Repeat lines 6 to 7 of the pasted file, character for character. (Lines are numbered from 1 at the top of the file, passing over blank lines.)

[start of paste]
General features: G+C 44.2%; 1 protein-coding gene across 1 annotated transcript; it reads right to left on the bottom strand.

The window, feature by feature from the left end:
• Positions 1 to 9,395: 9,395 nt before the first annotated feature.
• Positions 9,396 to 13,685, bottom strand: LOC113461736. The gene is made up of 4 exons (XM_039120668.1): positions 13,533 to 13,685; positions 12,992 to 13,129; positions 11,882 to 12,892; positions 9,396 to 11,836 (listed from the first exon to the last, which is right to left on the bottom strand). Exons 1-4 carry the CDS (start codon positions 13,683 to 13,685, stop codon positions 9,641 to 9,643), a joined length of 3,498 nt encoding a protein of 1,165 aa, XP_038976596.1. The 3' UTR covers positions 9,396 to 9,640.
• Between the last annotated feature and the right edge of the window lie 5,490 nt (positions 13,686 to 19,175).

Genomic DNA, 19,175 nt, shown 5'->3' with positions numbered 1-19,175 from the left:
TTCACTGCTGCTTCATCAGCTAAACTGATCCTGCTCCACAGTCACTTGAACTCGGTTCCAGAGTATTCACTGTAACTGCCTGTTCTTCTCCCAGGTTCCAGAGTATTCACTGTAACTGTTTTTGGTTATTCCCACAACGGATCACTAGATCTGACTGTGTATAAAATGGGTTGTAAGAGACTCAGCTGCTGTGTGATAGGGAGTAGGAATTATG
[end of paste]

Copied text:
Genomic DNA, 19,175 nt, shown 5'->3' with positions numbered 1-19,175 from the left:
TTCACTGCTGCTTCATCAGCTAAACTGATCCTGCTCCACAGTCACTTGAACTCGGTTCCAGAGTATTCACTGTAACTGCCTGTTCTTCTCCCAGGTTCCAGAGTATTCACTGTAACTGTTTTTGGTTATTCCCACAACGGATCACTAGATCTGACTGTGTATAAAATGGGTTGTAAGAGACTCAGCTGCTGTGTGATAGGGAGTAGGAATTATG